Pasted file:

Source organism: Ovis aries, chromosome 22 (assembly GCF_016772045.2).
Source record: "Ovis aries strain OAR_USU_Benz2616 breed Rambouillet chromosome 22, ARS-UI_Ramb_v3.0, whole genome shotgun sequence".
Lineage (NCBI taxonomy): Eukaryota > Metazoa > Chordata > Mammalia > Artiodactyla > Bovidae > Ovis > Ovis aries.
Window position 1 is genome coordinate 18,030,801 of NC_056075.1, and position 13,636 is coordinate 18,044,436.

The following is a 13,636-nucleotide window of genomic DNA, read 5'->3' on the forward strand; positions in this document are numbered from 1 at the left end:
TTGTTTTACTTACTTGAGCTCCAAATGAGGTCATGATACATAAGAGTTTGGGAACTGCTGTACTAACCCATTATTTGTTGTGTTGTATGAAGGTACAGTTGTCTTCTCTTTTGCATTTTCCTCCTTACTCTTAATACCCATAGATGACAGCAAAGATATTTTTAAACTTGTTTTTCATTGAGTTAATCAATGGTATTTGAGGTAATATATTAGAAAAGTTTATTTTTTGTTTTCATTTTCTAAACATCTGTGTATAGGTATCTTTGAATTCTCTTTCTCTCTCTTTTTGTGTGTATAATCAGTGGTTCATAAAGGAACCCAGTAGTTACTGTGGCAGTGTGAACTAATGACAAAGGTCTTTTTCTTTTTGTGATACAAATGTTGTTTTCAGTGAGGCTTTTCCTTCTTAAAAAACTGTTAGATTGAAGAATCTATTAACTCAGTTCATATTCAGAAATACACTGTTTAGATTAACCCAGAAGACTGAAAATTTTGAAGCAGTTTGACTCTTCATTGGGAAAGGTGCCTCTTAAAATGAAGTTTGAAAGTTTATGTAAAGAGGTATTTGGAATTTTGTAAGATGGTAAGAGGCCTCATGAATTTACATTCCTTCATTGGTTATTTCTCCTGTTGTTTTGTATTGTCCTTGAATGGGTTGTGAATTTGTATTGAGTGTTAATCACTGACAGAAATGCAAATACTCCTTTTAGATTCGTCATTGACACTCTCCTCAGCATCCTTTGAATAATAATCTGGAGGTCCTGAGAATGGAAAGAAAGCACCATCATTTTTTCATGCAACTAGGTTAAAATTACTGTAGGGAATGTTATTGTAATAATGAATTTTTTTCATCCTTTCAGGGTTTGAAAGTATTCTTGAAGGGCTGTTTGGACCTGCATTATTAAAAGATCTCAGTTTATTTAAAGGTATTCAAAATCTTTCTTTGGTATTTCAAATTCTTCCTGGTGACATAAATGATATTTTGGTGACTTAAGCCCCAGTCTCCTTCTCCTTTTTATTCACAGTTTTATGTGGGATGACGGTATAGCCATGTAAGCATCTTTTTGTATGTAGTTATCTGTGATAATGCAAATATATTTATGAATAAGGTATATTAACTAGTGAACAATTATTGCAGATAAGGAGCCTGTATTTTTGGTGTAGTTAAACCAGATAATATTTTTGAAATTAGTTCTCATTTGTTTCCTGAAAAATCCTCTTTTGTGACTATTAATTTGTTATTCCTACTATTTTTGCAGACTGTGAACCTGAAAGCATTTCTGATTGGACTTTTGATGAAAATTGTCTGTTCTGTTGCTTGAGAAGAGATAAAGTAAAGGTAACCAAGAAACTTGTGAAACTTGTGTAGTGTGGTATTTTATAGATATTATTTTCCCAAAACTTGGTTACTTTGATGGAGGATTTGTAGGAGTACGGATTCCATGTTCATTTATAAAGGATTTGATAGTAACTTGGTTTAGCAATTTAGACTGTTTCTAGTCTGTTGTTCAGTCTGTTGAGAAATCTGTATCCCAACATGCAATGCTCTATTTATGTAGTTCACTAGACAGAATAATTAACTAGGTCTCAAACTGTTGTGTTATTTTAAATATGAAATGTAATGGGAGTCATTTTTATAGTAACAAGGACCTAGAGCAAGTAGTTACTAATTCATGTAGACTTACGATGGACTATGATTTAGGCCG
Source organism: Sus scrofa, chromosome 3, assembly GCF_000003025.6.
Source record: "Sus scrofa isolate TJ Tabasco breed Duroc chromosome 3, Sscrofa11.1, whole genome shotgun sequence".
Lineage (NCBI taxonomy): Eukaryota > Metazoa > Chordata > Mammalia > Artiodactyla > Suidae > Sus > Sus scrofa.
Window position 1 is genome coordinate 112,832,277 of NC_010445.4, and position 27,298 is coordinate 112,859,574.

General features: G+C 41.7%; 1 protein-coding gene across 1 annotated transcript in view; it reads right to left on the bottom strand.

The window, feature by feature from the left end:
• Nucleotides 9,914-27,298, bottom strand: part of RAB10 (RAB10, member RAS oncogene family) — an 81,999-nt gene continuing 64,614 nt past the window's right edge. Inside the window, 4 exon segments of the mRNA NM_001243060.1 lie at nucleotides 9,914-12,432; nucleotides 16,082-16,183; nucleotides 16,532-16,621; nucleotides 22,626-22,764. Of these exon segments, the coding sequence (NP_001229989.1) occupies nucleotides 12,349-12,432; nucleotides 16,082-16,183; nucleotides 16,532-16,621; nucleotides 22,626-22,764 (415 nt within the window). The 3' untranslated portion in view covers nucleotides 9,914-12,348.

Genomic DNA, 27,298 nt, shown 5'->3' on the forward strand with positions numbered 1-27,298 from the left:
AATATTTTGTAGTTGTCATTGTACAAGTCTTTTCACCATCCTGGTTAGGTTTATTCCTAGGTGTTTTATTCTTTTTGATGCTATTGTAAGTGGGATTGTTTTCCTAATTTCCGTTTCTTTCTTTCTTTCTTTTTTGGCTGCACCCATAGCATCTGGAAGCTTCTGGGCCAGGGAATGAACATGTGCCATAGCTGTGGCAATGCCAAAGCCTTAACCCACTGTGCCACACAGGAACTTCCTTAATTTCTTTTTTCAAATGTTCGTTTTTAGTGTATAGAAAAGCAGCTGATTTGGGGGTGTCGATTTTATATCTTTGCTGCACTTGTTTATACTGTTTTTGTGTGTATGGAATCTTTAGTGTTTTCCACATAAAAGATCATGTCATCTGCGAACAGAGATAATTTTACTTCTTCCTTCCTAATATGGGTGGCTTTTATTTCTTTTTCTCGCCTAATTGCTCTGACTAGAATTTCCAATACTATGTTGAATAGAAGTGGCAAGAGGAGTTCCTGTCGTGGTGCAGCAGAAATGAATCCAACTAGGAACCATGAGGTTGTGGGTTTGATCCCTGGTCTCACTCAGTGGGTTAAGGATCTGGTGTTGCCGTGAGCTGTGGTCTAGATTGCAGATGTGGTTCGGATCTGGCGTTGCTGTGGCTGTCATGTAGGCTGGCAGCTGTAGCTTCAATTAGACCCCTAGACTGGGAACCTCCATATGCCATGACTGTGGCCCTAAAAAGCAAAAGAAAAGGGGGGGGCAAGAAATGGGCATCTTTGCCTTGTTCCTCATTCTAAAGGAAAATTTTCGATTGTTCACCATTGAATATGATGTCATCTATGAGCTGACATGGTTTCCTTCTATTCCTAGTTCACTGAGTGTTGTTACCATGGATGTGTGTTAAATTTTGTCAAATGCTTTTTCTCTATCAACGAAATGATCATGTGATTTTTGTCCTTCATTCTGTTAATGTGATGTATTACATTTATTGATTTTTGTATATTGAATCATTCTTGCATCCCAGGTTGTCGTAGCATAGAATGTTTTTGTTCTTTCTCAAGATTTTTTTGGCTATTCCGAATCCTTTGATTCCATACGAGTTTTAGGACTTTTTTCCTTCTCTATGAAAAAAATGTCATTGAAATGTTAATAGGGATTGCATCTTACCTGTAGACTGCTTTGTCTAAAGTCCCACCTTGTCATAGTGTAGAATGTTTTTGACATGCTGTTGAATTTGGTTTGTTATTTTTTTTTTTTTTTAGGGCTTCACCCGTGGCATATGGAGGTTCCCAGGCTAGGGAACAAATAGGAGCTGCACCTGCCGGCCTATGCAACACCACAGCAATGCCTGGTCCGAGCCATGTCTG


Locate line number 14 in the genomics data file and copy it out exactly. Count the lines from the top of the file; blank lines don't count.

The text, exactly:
Genomic DNA, 27,298 nt, shown 5'->3' on the forward strand with positions numbered 1-27,298 from the left: